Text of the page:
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Mildred Thompson, Quaver II (lithograph on paper)
Mildred Thompson (American, 1936-2003); Quaver II, 1989; lithograph on paper; museum purchase, 1994.7.29.

Approaching Abstraction is the first of two exhibitions that will spotlight a portfolio of lithograph prints from the Rolling Stone Press, a professional lithography atelier that operated in Atlanta, GA from 1984 until 2005. The founder, Wayne Kline, worked with regional and national artists to produce hand-printed, limited editions of each artist’s vision. Approaching Abstraction will celebrate artists in the portfolio such as Mildred Thompson, Arthur Deshaies, and Trena Banks, who mined the visual language of abstraction to produce energetically chaotic compositions.

Lithography or “stone printing” is a multistep process invented in the late eighteenth century that relies on the physics of water and grease opposing one another. An artist makes a drawing with a greasy material on the stone (usually limestone), and treats it with chemicals. Then, the image is etched over the treated stone, which is inked and run through a press to transfer the image to paper. The stone can be reinked to create editions (the number of impressions of the print) of the same image. The complicated nature of the process often means that an artist will rely on a printer to take their vision from drawing form into a finalized print.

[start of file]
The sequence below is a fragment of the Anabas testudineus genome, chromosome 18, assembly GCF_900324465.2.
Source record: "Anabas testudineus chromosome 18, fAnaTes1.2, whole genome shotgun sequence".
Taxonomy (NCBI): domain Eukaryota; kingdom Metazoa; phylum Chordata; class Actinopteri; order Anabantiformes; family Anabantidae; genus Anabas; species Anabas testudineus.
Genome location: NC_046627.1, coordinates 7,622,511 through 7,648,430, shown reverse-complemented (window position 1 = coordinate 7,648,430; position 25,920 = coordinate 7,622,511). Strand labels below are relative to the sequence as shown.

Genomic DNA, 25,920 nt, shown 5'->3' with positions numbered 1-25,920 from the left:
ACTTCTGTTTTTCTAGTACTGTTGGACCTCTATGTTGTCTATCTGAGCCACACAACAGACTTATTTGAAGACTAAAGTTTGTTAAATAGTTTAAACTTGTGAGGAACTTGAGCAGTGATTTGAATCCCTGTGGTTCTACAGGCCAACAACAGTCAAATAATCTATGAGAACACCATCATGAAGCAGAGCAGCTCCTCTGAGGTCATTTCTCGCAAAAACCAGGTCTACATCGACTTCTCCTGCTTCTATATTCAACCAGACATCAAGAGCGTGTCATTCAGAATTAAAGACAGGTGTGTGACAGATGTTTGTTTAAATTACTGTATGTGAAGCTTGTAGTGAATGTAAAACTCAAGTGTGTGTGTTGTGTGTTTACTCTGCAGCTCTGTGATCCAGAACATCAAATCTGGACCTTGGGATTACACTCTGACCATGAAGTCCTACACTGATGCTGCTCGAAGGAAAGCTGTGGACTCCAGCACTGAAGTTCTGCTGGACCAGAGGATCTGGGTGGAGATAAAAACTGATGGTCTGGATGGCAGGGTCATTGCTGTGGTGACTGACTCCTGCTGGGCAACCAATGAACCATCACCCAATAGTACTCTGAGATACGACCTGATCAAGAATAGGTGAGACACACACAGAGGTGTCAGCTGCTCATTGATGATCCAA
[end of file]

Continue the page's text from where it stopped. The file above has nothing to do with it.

The head printer and founder of Rolling Stone Press, Wayne Kline, was certified as a Master Printer from the Tamarind Institute in Albuquerque, New Mexico. Originally founded as Tamarind Lithography Workshop, Inc. in Los Angeles in 1960, the Workshop wanted to save the “dying art of lithography.” In order to ensure its continued relevance, among its many goals, the Workshop trained master artisan-printers such as Kline and helped introduce a group of American artists to the medium. As a graduate of this program, Kline was adamant about introducing artists, especially Southeastern artists, to lithography, which he believed was “a different way for artists to think.”

This exhibition is organized by Telfair Museums and curated by Erin Dunn, Assistant Curator.

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